The most significant things he accomplished were (a) to have a local noted political thinker named Niccolò Machiavelli dedicate to him his new treatise on how to govern, titled "The Prince;" and (b) to have a tomb in the Medici Chapels decorated by Michelangelo.

They were running out of Medici.

Giulio di Giuliano de' Medici ("Pope Clement VII") - (1478–1534) - Pope Leo X's cousin and the illegitimate son of Giuliano (Lorenzo's the Magnificent's slain younger brother)—had been made Archbishop of Florence by his papal cousin in 1523.

After the death of Lorenzo II, Giulio oversaw city affairs as the head of the Medici in Florence for a few years, but he had his sights set higher. The moment his cousin Leo X died, Giulio returned to Rome to begin trying to become pope himself.

(He succeeded, two years later, taking the title Pope Clement VII; see box above.)

Ippolito de' Medici (1511–1535) - Ippolito was the illegitimate only child of Giuliano, Duke of Nemours—the last of Lorenzo The Magnificent's sons—who died when Ippolito was five. Ippolito was raised by his uncle Giovanni and cousin Giulio—the two Medici who went on to become popes.

When Cardinal Giulio lit out for Rome, he nominally left Ippolito (and his cousin Alessandro, about whom more in a moment) in charge of the Medici party.

Once Giulio became Pope Clement VII in 1523, he officially installed Ippolito as ruler of Florence.

Ippolito distinguished himself except by enjoying himself thoroughly and ignoring his duties. That and carying on a torrid love affair with his teenaged cousin Catherine de Medici (a daughter of Lorenzo II, Duke of Urbino; if her name seems familiar, it's because she would marry King Henry II of France and become the mother of, and regent to, three of her sons who each became French kings in succession).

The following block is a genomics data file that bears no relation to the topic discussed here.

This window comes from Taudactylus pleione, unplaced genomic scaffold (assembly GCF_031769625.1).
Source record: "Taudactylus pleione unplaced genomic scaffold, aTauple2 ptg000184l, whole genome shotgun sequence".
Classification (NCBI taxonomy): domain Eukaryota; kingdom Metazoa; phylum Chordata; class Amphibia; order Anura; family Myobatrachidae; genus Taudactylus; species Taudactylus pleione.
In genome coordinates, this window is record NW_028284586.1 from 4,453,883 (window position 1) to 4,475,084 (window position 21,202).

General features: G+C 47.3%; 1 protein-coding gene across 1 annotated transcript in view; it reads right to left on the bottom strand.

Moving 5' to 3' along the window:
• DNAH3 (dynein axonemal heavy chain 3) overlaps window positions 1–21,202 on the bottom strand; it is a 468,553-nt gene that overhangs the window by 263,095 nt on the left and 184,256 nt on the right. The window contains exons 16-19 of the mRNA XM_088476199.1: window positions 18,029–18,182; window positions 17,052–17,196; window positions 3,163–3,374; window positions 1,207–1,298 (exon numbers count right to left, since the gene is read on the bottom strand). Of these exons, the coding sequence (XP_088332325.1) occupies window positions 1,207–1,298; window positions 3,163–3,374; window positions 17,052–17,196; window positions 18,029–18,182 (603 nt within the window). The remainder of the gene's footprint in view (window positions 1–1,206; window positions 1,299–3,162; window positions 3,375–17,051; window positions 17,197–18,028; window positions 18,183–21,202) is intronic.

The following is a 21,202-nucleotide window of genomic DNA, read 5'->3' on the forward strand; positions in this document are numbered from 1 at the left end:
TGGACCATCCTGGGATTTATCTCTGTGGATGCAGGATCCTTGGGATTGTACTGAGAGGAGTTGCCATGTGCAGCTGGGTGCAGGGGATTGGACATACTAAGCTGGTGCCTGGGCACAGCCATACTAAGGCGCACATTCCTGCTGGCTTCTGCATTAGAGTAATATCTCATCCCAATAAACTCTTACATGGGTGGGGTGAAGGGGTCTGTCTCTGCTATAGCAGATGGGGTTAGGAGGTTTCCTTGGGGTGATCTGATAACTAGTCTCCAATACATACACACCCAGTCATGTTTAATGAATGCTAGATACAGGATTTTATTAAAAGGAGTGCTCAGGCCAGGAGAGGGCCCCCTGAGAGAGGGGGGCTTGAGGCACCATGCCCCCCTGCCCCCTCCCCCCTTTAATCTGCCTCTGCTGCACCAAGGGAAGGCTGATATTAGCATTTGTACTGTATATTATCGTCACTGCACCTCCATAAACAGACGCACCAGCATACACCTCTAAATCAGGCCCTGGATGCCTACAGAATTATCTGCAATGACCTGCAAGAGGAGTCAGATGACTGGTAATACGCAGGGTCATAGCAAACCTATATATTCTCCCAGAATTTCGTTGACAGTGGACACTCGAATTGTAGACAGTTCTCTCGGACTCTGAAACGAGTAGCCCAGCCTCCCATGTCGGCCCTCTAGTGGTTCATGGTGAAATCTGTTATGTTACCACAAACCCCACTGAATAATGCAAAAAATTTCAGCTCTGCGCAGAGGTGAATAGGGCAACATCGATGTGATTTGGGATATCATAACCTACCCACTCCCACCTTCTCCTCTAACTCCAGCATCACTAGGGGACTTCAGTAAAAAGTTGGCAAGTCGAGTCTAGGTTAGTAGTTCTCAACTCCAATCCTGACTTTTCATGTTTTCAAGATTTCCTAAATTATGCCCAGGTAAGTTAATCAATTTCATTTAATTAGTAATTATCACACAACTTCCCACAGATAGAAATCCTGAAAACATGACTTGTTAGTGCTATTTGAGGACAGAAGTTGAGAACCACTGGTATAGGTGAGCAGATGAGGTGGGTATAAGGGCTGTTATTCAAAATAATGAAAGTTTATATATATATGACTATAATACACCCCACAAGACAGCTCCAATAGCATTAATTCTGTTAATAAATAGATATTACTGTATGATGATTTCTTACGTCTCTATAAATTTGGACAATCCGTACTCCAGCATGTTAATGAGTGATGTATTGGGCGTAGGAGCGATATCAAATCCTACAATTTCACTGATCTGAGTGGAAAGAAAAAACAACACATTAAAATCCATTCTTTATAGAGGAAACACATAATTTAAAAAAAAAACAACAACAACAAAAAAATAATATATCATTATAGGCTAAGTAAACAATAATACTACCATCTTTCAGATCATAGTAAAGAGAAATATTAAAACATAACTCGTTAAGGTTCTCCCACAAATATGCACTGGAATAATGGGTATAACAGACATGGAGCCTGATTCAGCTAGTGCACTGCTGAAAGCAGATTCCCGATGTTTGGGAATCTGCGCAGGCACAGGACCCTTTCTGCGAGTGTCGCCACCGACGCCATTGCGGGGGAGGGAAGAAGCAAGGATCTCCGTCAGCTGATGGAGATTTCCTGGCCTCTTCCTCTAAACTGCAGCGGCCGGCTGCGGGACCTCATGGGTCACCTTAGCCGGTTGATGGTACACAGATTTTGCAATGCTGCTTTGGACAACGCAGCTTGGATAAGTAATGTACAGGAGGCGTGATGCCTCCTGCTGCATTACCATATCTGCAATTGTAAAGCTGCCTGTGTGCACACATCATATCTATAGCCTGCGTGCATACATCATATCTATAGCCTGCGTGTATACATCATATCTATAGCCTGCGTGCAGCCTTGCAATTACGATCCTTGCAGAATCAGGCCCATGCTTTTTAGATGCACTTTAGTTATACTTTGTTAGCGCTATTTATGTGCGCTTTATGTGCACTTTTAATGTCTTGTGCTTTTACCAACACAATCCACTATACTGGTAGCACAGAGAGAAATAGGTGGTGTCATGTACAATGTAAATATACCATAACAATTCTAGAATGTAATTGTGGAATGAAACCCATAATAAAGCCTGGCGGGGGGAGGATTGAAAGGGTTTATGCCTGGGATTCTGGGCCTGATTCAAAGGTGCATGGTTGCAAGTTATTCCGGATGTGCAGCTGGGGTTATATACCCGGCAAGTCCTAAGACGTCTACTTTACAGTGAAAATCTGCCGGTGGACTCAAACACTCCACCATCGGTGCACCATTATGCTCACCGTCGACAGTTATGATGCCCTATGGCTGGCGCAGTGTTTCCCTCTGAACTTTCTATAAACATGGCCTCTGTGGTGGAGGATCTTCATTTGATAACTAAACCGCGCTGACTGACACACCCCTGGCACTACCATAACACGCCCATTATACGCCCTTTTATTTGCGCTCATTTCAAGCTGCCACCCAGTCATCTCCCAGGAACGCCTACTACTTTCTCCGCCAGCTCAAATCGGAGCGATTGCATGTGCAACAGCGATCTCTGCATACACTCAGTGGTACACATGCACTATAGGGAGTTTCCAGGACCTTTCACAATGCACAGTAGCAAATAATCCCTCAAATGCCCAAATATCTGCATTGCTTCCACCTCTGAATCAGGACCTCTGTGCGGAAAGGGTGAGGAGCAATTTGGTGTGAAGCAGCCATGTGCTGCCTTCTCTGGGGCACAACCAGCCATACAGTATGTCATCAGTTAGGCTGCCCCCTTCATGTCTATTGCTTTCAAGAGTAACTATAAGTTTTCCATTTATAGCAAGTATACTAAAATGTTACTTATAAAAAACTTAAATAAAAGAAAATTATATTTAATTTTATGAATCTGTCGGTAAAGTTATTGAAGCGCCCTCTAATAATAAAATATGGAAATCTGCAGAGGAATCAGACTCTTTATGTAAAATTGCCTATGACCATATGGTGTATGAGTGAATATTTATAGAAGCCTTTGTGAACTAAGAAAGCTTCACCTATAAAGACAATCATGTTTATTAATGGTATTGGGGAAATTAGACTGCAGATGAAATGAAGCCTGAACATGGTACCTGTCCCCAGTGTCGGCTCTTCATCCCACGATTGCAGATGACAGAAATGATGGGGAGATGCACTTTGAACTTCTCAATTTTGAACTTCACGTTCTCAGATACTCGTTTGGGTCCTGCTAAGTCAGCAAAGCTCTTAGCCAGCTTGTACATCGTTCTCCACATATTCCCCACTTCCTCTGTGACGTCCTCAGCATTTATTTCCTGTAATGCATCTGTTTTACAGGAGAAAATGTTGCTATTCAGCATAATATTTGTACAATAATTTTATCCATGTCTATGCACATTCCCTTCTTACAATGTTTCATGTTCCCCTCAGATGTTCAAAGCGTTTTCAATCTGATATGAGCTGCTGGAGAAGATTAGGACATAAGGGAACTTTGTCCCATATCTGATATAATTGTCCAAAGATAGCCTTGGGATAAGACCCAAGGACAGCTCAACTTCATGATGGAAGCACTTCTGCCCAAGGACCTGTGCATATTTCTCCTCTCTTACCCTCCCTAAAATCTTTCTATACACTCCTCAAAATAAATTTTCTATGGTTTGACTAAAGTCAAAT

He ended up being hounded from Florence by its citizens in 1527 while the true family patriarch, Pope Clement VII, was too busy to help—what with being made prisoner in his own Vatican thanks to the Sack of Rome (see box above).

Clement eventually foisted off poor Ippolito with a cardinal's hat and sent him scurrying around Europe (Avignon, Hungary) as a papal legate.

Ippolito died of malaria in northern Lazio—though there is a reliable rumor he was actually poisoned by his old comerade/cousin/rival, Alessandro "Il Moro," the big brother of Catherine who had since become not only ruler of Florence. He was its Duke.

Alessandro de' Medici ("Il Moro") (1510–1537) - Once Clement VII made up with Charles V and was back in power, he regained control of Florence and installed as ruler Lorenzo II's son Alessandro de' Medici.

Alessandro was yet another illegitimate child (and rumor was he was not the bastard son of Lorenzo II at all, but rather the bastard son of Clement VII himself, likely with a serving girl).

However, he was also the only male heir of the main Medici line, so he got the job as city ruler in 1530 at the age of 19. He also got a shiny new title: Duke of Florence—the first Medici actually to hold a noble title (purchased for him from Charles V by his Uncle/Daddy, Pope Clement VII).

Alessandro proved himself every bit as "worthy" a ruler as his cousin Ippolito had been—but Florence never had a chance to get tired enough of him and his carousing to send him, too, packing.

One night in 1537, Alessandro went to the the house of his cousin Lorenzino (also called Lorenzaccio, or "Bad Lorenzo") for what he thought was going to be a romantic assignation with a woman—some even say with Lorenzino's sister, which would make her yet another cousin. Ew.

Instead, waiting for him in the bed was Lorenzaccio himself, along with a hired assassin. The two stabbed Alessandro to death before fleeing the city.

Exciting stuff, history, eh?

Thus endeth, in sad and sordid disarray, the Medici line of Cosimo Il Vecchio.

The Medici become Grand Dukes